After creating the index.pug file, add the following content to your file:
The tutorial assumes Pug knowledge. However, if you wish to see the same code in HTML format, you can use the Pug to HTML converter. It's a useful tool if you want to convert your code between Pug and HTML, or vice versa.
Configure views and static files
Before we can start coding, we have to set up views and static files. The first step is to import the path module, which comes with Node.js by default. The path module allows us to work with directories and file paths, which we need when we serve static assets such as images, for instance.
Thus, import the path module, as in the line above. Now, let's see what the code below does.
With the first line, app.set('views', path.join(__dirname, 'views'));, we tell Node.js what the source of our templates is. Now, Node.js knows where to look for our pug templates.
Going further, the second line - app.set('view engine', 'pug'); - tells Node.js what engine to use. In our case, it is Pug.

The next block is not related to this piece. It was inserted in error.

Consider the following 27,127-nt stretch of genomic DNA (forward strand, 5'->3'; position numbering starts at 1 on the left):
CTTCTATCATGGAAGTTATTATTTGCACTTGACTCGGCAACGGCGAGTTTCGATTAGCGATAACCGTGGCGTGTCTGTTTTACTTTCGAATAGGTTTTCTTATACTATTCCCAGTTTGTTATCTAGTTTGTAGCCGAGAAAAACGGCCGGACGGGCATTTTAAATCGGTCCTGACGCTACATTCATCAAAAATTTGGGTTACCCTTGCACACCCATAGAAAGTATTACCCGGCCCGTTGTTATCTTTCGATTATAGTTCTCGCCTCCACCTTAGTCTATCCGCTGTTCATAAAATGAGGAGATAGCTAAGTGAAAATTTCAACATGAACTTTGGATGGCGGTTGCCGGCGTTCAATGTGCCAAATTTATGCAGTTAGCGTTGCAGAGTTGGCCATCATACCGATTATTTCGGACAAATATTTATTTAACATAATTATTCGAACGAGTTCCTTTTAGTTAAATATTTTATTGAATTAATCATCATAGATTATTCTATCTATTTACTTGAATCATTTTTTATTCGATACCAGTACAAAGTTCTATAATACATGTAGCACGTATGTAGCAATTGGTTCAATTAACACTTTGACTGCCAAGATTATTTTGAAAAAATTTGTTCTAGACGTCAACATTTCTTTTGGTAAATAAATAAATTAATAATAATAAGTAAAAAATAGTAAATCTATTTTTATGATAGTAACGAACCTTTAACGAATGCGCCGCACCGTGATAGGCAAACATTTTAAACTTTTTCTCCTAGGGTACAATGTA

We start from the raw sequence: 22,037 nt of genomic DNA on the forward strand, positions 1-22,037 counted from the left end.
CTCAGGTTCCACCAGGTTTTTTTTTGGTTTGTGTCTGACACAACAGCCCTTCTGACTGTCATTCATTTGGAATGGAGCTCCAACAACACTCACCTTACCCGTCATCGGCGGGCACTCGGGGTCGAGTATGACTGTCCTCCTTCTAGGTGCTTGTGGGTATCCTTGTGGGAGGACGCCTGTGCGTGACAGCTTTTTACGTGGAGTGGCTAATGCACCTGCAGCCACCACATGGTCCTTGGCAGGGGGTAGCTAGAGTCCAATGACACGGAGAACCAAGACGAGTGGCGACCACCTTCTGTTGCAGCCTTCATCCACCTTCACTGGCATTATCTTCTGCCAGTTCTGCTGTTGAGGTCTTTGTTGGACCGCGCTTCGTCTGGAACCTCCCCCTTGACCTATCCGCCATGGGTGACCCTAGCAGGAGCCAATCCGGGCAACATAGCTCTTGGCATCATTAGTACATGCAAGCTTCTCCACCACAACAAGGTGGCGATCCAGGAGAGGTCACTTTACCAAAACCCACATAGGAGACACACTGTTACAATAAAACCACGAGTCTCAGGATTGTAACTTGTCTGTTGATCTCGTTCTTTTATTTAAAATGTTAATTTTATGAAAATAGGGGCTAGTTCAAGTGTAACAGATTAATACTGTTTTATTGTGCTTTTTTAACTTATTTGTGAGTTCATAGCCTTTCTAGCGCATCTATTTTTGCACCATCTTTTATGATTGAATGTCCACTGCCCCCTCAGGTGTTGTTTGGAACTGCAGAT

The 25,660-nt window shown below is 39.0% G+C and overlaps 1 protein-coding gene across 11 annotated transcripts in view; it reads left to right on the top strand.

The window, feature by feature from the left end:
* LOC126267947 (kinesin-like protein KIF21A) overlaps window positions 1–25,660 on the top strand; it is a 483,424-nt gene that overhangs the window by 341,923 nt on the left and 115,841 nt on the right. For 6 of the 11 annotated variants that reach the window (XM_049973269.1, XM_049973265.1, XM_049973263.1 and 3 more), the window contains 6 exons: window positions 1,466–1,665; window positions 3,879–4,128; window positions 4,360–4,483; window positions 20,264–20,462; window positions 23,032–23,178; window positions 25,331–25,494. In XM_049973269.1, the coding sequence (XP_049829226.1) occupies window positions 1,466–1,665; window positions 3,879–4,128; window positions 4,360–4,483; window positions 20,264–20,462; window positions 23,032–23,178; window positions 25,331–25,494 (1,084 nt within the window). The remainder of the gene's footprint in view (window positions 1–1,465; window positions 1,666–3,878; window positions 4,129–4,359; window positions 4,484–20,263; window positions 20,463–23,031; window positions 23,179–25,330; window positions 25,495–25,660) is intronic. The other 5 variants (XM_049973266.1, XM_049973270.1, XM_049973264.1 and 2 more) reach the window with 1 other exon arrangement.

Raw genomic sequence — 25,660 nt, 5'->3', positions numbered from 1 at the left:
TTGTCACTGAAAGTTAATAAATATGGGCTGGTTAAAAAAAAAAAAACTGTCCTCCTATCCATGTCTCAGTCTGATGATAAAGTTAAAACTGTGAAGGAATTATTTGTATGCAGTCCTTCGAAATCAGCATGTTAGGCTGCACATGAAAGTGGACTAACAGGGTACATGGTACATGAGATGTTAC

We need to update our server to serve the pug file we created previously. To do that, change res.send('It works'); to res.render('index'); in the app.get function. Your "get" route should look like the one below:
Run the server to make sure the changes did not break our application. Going to localhost:3000, you should see:
My starter template
The step of the tutorial is to add Tailwind to our project and configure it. Let's start by adding TailwindCSS and PostCSS to our project:
Why do we need to add PostCSS and Autoprefixer as well? First of all, PostCSS allows us to "convert modern CSS into something most browsers can understand, determining the polyfills you need based on your targeted browsers or runtime environments". But why do we need it for Tailwind? The reason is that TailwindCSS is a PostCSS plugin. As a result, we need a tool to translate the modern CSS into something the browsers can understand.
Secondly, autoprefixer is a PostCSS plugin as well. Autoprefixer adds vendor prefixes to CSS rules using the values from Can I Use. In other words, it makes sure the application looks the same in all browsers.
Let's move further, and generate the tailwind.config.js file. The purpose of this file is to allow you to customize your TailwindCSS installation. It is a configuration file where you can add additional information such as plugins, themes, margins, padding, and everything you require and Tailwind does not have.